Information sent between the U.S. and Latin America runs through Miami, but that also goes for information sent among Latin American countries. The top three data hubs that connect Latin America to the global internet run through Miami, he explained.

“For someone from Brazil to shoot an email to someone in Argentina, it's most likely going to go via Miami,” he said.

Vaughan and fellow researchers received a $200,000 “greening the internet” grant from the Internet Society Foundation in January to conduct the global research. The researchers plan to partner with major corporations and gather hard data on the carbon footprint of the global fiber optic cable system.

In the end, researchers also hope to publish a list of best practices for the industry, in order to keep the internet as green as possible, even as it continues to expand.

Tech companies in the 1990s and 2000s came up with the term "the cloud" as a "sleight of hand" that effectively made people think that the internet "exists off in some ether, where it’s not connected to reality," said Vaughan.

The imagery makes people think up in the air when they think of the internet, he said, when in reality they should be thinking down to the ocean floor, to the place where their research is focusing.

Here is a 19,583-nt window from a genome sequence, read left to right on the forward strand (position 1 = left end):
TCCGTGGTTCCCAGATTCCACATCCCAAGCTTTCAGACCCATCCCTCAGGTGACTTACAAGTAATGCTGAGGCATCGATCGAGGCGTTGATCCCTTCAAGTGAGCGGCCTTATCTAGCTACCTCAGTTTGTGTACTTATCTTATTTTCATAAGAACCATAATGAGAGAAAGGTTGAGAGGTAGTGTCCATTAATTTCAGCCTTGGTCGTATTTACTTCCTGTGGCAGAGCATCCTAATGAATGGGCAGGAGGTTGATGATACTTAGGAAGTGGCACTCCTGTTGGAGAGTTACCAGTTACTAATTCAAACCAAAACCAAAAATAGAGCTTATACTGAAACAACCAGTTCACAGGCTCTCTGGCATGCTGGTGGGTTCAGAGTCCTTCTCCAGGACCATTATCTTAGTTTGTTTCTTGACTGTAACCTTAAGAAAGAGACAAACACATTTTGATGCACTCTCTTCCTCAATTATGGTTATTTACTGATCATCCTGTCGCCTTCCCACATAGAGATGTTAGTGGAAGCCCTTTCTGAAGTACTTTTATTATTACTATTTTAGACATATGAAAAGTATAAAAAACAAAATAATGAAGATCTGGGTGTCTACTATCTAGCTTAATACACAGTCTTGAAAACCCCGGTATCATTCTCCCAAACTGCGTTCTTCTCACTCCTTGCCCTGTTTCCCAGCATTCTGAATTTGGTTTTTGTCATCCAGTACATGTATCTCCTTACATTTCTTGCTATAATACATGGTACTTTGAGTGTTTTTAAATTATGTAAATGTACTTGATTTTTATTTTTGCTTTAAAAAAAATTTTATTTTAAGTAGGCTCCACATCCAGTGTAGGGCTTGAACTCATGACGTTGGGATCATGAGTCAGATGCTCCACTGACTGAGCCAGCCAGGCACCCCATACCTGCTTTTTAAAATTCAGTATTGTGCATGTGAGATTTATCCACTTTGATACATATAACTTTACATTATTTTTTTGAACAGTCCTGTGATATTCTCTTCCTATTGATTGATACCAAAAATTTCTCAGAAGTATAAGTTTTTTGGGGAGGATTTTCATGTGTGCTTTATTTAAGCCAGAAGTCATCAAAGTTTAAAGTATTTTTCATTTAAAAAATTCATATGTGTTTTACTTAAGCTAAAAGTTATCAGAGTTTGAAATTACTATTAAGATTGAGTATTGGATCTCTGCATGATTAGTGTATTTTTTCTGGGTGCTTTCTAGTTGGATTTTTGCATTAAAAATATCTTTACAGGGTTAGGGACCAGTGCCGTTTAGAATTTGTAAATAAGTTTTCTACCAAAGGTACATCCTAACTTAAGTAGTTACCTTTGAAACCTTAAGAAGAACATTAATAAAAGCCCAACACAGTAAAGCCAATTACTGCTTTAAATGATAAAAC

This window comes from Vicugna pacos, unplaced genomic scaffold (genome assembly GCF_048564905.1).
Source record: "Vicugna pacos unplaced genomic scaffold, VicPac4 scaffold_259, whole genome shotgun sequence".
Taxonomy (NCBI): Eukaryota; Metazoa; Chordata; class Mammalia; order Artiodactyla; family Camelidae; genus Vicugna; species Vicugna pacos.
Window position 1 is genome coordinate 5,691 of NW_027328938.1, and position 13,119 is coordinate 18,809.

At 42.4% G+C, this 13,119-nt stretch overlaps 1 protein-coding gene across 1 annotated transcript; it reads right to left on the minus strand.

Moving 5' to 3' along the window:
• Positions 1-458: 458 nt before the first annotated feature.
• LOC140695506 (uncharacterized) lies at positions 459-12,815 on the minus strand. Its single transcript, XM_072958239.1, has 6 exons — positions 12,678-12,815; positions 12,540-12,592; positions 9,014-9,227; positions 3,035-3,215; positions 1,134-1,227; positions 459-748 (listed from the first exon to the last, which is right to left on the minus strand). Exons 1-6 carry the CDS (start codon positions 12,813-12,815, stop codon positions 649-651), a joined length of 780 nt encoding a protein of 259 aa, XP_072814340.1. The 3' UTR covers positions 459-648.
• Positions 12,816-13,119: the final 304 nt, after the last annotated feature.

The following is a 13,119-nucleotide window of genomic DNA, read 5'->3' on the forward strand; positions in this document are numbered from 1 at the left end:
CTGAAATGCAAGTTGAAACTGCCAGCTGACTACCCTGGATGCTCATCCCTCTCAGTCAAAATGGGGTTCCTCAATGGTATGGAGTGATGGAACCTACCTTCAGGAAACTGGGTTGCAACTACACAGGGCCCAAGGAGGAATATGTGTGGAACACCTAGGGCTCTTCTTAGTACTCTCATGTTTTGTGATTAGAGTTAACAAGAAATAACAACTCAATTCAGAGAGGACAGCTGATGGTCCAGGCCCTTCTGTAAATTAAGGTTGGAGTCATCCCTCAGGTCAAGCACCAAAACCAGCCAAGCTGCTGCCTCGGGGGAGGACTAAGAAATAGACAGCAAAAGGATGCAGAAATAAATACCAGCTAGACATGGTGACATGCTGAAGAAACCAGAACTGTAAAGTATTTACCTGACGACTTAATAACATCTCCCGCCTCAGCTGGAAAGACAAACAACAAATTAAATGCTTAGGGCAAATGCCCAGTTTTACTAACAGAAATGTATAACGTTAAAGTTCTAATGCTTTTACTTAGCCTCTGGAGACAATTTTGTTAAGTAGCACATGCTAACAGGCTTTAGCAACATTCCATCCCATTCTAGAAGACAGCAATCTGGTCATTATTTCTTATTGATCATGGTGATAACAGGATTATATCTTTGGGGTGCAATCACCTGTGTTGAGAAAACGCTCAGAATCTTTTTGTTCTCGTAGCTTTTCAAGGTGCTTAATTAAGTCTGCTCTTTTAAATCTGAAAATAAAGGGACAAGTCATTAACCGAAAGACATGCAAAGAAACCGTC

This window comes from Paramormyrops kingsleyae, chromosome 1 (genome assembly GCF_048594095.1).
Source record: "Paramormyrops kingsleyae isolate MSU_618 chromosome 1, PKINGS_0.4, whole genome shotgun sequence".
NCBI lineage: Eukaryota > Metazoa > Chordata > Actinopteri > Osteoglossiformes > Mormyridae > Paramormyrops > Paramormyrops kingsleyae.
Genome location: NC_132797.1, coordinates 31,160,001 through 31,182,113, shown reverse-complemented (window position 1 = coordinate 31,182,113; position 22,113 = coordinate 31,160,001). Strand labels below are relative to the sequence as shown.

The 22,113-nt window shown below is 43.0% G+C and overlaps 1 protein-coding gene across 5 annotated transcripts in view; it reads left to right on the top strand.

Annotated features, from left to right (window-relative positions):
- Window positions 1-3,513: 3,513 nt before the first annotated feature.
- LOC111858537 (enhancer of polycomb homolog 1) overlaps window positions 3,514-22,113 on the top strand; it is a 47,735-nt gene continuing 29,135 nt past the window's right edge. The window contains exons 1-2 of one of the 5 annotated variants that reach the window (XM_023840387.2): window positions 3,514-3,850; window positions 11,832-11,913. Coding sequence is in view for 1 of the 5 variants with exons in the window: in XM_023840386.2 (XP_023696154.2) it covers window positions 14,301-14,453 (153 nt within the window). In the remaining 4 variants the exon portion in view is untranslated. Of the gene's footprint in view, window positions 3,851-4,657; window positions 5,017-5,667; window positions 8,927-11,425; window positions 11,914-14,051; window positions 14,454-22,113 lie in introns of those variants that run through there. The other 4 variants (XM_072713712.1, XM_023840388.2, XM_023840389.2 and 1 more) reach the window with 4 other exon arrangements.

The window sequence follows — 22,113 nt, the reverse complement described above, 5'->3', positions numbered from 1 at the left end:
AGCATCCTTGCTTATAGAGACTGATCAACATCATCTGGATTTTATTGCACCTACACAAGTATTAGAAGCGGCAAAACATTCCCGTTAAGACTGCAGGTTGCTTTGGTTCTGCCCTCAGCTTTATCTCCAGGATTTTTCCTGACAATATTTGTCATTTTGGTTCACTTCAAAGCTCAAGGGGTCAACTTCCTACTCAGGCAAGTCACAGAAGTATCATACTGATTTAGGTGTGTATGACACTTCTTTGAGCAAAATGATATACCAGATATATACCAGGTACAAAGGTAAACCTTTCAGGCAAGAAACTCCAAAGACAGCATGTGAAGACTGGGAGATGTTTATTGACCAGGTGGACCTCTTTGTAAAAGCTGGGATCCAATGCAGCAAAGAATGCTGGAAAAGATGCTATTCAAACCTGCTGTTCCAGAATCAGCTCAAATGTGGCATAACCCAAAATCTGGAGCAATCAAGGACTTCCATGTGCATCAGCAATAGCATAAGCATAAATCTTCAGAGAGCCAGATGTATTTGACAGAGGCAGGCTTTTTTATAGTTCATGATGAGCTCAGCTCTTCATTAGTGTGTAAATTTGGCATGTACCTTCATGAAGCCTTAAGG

The final study is expected to be published in two years.

“We are starting it from the ground up. There haven't been any research studies published on this,” said Nicole Starosielski, a professor of media culture at New York University, who is also on the research team.

A long-term challenge with studying the global underwater fiber optic cables network is that “virtually all that infrastructure is private,” she said. The researchers have already identified two corporate partners — GlobeNet (which has offices in Miami) and NJFX (New Jersey Fiber Exchange) who will be collaborating with researchers in order to get the best possible data.

On a practical level, researchers are hoping to answer seemingly straightforward but elusive questions about the carbon footprint of the cable network: How energy intensive is it to run these cables that literally connect the world from the ocean floor? What’s the carbon cost of manufacturing these cables? And how fossil fuel intensive is it to send ships into the middle of the ocean to repair them when they get damaged — like by a shark bite or something?

Yes, that actually happens.

Shark attack on subcable.wmv

“I think it's really key that we understand how fossil fuel intensive any part of the internet is, because the internet is a critical infrastructure that supports the global economy, that supports most of our social life, especially in the current moment,” said Starosielski.”It's hard to understate the impact of the internet. And it's a huge consumer of electricity.”